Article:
At its fastest pace in almost 30 years, with rocketing inflation, price hikes and an increase in National Insurance contribution set to come in from April 2022. Unfortunately, all of us will likely feel the pinch in 2022 so we have put this guide together with some helpful tips on how to prioritise your essential expenditure.
Note that this guide is primarily aimed at those people who currently can manage their monthly commitments and is not a replacement for tailored advice based on your personal circumstances. If you are currently struggling to meet your monthly commitments, then please seek advice from an appropriate professional debt advisor. We have listed the details of some free advisors at the end of this article.
The bad news is that due to the inflation in cost of living, in general, everyone will have to make some form of cutbacks on their social expenditure. It’s not nice to have to do as we all want to treat ourselves, but it is realistically what we will be required to do without going into debt. The good news is that by budgeting efficiently you will be more aware of your disposable income so you can plan to maximise your social spend.
The first tip we can give you is don’t delay in planning your budget. Many people make the mistake of putting these things off and before you know it you have been impacted by price hikes but have overspent and find yourself in financial difficulty. By budgeting now, you can see where exactly you need to make cutbacks, so it doesn’t come as much of a shock when your expenditure does go up.
If you’re impacted by not only price increases but a reduction to your income then the common query we come across when we discuss budgeting with our customers is, what should I be prioritising? The mistake so many people make is getting forbearance or miss payments on their highest value bills but still pay their lower value bills. Whilst this may seem logical as it leaves you with one debt as opposed to several. You are potentially making your situation worse depending on the priority of the bill you’re missing.
We recommend that you fully understand what your highest priority bills are and what is required to be accounted for first. Priority payments are the ones that could leave you homeless, without essential services, or where the creditor has extra powers to enforce the debt. For example, if you don’t pay your rent or your mortgage you could lose your home.
There are many websites and services that offer free, impartial advice on budgeting, some of which we have listed at the bottom of this blog. Please check them out if you feel you would benefit from their guidance.
Below are examples of the common priority debts together with the potential consequence of non-payment if these debts aren’t prioritised. Please note these may differ dependant on the country you live in, so it is worth researching this if you don’t live in England or Wales.
|Rent or Mortgage
|Eviction or Repossession
|Secured Loan i.e., Car Finance
|Repossession of the asset. You would still be liable for any remaining balance you owe, and the company could seek legal action to recover this.
|Money could be deducted from your source of income (wages or benefits) or Bailiffs could be sent to recover the debt.
|Gas and Electric
|Child Maintenance, County Court Judgements, Court Fines, Tax, VAT or National Insurance
|Bailiffs could be sent to recover the debt; Income could be deducted from source directly or imprisonment.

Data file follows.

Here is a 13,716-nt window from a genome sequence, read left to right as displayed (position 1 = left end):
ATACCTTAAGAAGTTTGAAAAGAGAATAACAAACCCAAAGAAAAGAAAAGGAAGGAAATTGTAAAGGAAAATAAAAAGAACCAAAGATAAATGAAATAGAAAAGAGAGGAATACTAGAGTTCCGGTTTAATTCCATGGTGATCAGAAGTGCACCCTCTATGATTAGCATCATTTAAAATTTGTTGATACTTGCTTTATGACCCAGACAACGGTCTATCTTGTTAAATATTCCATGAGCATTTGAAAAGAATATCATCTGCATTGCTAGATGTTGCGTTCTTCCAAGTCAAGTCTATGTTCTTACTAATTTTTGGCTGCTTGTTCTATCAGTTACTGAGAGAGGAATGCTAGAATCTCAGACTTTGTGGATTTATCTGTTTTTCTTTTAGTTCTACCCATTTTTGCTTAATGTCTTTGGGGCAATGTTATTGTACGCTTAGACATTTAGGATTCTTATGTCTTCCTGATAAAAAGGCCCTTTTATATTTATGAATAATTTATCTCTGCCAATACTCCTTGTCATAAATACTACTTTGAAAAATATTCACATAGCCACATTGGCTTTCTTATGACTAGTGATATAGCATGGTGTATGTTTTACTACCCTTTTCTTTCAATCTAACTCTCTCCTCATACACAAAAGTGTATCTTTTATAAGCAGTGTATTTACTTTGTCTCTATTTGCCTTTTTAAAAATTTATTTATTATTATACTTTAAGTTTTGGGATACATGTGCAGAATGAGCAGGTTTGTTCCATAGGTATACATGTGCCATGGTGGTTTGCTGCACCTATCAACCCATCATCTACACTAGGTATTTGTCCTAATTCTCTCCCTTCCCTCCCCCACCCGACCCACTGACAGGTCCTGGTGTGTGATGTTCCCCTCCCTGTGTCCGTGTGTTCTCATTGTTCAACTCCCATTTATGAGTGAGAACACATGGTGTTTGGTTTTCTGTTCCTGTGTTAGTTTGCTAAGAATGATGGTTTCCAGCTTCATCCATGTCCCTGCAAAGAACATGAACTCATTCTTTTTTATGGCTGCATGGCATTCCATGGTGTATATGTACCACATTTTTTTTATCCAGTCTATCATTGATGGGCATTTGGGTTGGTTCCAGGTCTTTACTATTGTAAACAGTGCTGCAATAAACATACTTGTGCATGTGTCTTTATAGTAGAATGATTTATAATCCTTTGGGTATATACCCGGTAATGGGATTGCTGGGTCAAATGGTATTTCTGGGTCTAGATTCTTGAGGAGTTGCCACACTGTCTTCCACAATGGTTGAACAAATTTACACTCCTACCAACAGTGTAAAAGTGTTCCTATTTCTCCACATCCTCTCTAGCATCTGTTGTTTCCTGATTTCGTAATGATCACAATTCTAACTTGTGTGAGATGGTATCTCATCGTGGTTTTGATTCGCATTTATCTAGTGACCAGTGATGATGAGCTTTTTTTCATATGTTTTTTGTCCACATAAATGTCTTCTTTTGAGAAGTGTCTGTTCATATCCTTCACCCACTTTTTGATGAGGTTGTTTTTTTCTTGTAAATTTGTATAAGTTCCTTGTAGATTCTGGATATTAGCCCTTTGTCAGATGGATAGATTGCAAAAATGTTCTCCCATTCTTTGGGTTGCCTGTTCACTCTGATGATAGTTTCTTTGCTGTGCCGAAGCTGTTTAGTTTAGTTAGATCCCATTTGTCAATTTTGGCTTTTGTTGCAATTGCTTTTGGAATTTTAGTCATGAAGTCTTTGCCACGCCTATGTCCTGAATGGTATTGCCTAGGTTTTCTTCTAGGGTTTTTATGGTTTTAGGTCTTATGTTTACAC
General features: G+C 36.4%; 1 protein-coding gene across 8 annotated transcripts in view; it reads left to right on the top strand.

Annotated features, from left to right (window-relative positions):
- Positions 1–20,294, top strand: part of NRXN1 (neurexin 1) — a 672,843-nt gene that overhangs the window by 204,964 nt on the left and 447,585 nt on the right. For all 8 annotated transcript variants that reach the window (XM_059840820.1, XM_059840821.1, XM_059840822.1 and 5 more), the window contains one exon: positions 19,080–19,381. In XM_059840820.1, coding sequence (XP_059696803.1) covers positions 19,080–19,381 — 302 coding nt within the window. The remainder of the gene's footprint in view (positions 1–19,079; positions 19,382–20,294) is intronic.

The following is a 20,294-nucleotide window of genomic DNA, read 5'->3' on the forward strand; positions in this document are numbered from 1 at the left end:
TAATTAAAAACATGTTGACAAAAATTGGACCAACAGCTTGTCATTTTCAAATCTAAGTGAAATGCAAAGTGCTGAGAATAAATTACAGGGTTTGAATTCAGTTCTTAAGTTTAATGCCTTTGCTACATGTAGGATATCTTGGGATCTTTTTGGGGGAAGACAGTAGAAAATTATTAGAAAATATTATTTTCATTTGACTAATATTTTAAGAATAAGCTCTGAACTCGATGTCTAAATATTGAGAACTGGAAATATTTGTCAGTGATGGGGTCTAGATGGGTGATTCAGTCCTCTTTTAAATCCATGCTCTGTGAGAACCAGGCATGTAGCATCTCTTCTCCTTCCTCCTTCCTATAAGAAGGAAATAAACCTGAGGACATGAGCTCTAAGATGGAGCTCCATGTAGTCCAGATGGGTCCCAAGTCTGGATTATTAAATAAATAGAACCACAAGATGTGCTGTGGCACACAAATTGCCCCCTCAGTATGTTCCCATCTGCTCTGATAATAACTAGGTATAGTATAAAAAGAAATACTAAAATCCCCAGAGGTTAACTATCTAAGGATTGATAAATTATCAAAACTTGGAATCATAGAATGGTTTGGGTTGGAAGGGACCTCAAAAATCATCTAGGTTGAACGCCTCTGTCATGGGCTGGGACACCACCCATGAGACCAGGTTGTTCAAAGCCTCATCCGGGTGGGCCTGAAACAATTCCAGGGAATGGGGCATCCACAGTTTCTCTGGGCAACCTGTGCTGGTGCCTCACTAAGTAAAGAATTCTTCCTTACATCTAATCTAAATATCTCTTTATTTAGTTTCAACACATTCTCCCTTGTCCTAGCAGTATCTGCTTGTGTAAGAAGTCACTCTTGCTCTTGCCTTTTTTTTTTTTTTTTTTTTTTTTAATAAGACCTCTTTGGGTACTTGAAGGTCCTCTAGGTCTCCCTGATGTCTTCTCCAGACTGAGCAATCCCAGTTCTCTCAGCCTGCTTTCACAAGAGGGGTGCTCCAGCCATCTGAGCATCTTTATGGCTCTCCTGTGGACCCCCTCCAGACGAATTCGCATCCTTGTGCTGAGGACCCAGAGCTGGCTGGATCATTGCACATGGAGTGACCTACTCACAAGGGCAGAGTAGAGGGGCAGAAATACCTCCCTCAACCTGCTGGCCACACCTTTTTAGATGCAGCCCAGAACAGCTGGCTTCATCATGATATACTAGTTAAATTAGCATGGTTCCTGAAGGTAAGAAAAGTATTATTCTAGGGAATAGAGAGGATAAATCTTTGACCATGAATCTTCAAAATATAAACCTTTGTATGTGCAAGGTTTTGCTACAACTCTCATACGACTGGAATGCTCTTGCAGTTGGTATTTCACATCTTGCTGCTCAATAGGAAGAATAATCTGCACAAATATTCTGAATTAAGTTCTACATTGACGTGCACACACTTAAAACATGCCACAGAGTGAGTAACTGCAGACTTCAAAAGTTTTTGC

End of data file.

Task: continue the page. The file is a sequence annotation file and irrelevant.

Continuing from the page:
Credit: Step Change
There will be some bills that aren’t included here such as food shopping that many people will class as a priority. Of course, food is a priority, however, spend on food can be adjusted. Furthermore, there are support options available, which is why some financial companies may count food as part of discretionary spend and suggest that you make reasonable adjustments.
Once you have prioritised what needs to be paid first it is worth contacting any companies who come under non-essential or lower priority to let them know of your situation. They may be able to offer you forbearance such as payment holidays or payment reductions. It is worth noting that these aren’t intended to be permanent solutions and in some cases these options can make your situation worse. An example of this is if you take a payment holiday but your income hasn’t reduced and won’t rise by the end of it. This isn’t solving the problem; it’s putting you further into financial difficulty.
Instead it’s important to consider whether you can make any cut backs to your social spend to free up income, whether you can increase your income at all or whether you can reduce expenditure by shopping around for deals.
There may also be help through the government that you weren’t aware of. It’s a common misconception that benefits are only available if you’re out of work, but even some families with an income of £50,000 or more can qualify for help. If this is you then it is worth 10 minutes to go through a benefits check to ensure you’re not missing out on further income. A benefits check can be done in around 10 minutes on www.entitledto.co.uk
If you find yourself struggling to meet your priority bills, then you can call our collections department on 01942 466035 and select option 1 to discuss your options. Every conversation we have is tailored to each customer’s situation. It is important to remember we are not financial advisors and if you feel you would benefit from speaking to one then we have included some below for reference.
Money Helper – www.moneyhelper.org.uk – 0800 138 7777
Money Advice Scotland – www.moneyadvicescotland.org.uk
Citizens Advice Wales – www.citizensadvice.org.uk/wales/debt-and-money – 0300 330 1313
Step Change – www.stepchange.org -0800 138 1111
Christians Against Poverty – www.capuk.org – 0800 328 0006
National Debtline – www.nationaldebtline.org – 0800 808 4000